Published: 16 November 2020| Version 1 | DOI: 10.17632/5nhprssyh9.1
Mikel Lizarazu


Speech comprehension has been proposed to critically rely on oscillatory cortical tracking, that is, phase alignment of neural oscillations to the slow temporal modulations (envelope) of speech. Speech-brain entrainment is readjusted over time as transient events (edges) in speech lead to speech-brain phase realignment. Auditory behavioral research suggests that phonological deficits in dyslexia are linked to difficulty in discriminating speech edges. Importantly, research to date has not specifically examined neural responses to speech edges in dyslexia. In the present study, we used MEG to record brain activity from normal and dyslexic readers while they listened to speech. We computed phase locking values (PLVs) to evaluate phase entrainment between neural oscillations and the speech envelope time-locked to edge onsets. In both groups, we observed that edge onsets induced phase resets in the auditory oscillations tracking speech, thereby enhancing their entrainment to speech. Importantly, dyslexic readers showed weaker PLVs compared to normal readers in left auditory regions from ~0.15 s to ~0.65 s after edge onset. Our results indicate that the neural mechanism that adapts cortical entrainment to the speech envelope is impaired in dyslexia. These findings here are consistent with the temporal sampling theory of developmental dyslexia.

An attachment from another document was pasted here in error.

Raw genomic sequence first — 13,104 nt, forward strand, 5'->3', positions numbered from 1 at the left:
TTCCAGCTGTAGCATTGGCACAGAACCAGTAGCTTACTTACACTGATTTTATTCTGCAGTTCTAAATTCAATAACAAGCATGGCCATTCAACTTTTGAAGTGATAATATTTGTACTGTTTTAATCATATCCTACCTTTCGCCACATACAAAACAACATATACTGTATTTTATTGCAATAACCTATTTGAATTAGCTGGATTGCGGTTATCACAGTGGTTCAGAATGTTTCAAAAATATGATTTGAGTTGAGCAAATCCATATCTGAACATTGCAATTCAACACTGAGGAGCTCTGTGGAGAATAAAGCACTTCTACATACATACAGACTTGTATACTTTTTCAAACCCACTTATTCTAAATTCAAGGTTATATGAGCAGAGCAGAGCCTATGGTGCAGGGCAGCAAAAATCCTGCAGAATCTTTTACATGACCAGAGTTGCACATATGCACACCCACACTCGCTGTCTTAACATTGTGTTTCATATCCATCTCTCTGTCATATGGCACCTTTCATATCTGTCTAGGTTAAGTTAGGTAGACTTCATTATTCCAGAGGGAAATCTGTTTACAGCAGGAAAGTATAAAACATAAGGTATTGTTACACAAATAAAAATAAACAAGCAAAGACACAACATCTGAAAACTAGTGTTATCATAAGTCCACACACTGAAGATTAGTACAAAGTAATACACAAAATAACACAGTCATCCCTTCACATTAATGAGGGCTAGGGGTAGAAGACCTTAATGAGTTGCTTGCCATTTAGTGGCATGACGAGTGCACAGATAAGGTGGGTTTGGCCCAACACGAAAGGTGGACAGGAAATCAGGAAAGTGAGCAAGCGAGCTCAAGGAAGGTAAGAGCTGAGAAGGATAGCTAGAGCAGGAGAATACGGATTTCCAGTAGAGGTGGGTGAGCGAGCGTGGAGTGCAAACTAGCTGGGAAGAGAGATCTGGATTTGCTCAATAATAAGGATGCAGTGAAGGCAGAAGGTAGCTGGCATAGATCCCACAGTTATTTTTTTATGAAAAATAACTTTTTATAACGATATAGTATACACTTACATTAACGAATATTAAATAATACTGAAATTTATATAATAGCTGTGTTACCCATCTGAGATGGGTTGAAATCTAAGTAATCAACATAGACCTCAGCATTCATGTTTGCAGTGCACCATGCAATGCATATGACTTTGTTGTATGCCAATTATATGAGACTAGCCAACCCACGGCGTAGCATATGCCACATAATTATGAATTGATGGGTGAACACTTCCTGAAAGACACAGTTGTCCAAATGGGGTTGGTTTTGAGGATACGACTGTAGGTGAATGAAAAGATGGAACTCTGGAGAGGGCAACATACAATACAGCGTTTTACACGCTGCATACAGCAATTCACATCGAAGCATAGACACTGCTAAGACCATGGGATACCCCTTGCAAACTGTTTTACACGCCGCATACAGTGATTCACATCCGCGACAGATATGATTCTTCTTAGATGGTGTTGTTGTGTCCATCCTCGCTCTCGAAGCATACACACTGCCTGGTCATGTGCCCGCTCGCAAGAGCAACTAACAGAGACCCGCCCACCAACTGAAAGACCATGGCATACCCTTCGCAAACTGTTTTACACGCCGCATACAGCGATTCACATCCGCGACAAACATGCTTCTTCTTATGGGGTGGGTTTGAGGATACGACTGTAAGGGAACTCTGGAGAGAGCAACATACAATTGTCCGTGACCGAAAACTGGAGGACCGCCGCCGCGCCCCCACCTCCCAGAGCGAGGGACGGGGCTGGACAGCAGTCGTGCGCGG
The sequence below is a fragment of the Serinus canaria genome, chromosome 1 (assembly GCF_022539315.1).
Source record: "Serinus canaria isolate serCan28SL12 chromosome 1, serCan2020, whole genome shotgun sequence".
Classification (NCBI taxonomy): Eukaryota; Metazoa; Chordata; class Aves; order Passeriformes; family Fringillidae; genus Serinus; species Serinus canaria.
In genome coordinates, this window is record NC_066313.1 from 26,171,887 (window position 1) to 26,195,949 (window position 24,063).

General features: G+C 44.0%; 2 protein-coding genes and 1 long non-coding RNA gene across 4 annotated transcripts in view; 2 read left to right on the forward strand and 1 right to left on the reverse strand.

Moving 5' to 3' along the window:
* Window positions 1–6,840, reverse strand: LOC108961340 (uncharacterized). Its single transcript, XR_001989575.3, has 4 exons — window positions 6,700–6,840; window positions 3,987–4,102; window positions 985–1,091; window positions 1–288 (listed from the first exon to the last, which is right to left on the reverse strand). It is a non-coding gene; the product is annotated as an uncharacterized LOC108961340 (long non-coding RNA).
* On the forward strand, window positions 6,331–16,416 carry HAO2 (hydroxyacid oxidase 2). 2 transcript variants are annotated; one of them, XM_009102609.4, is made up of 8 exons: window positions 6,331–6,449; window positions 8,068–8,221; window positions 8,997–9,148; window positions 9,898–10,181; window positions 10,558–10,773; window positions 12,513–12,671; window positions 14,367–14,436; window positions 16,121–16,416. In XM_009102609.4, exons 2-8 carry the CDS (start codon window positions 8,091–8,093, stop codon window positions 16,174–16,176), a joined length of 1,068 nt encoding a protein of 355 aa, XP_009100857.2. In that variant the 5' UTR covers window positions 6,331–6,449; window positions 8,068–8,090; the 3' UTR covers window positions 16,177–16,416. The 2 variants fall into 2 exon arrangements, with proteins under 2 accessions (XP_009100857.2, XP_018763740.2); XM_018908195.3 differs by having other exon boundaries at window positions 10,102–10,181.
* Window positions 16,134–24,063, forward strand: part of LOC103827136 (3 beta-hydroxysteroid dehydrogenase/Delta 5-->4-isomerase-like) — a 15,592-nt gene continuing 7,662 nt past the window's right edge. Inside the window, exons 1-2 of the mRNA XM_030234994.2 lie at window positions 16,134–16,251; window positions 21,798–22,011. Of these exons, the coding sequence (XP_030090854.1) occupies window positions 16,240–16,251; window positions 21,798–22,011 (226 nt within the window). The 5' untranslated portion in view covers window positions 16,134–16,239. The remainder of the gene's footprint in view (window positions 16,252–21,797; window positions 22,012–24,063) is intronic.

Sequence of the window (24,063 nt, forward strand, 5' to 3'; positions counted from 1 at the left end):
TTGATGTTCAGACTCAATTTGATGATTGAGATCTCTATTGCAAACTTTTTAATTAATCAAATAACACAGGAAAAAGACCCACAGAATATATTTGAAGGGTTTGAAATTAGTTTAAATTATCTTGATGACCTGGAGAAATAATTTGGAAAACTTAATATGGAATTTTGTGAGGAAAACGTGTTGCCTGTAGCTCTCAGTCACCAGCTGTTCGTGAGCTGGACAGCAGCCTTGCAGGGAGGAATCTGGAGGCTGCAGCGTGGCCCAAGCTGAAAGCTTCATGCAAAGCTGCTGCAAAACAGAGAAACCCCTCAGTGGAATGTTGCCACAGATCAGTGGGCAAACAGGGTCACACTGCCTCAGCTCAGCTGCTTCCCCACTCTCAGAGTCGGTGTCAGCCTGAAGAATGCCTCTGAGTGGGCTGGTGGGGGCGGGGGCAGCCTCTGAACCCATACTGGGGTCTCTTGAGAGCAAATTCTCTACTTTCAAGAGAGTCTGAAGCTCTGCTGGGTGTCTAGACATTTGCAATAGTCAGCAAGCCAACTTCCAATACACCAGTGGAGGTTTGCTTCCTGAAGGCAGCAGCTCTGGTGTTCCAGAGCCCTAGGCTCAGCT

Steps to reproduce

1- Pre-processing of the MEG data: 1.1. Use Maxfilter to correct MEG for head movements and interpolate bad channels. 1.2. Apply Independent Component Analysis (ICA) (using Fieldtrip toolbox) to remove visual and heart artifacts. 2. Phase Locking Value (PLV) calculation at the MEG sensor level: 2.1. Detection of the speech edges. For each sentence (check the stimuli folder) edge onsets are detected following Gross et al., 2013. 2.2. Pre-processed MEG data is aligned to the corresponding speech edges. 2.3. Phase locking between the speech edges and MEG is calculated. Following this procedure, we obtained a PLV value for each participant (control or dyslexic), sensor (306 MEG sensors) and time point (0.4 sec before to 1 sec after the edge onset). 2.4. PLV values were compared between the two groups using a t-test statistical analysis. P-values were corrected using the false discovery rate (FDR) procedure.


Basque Center on Cognition Brain and Language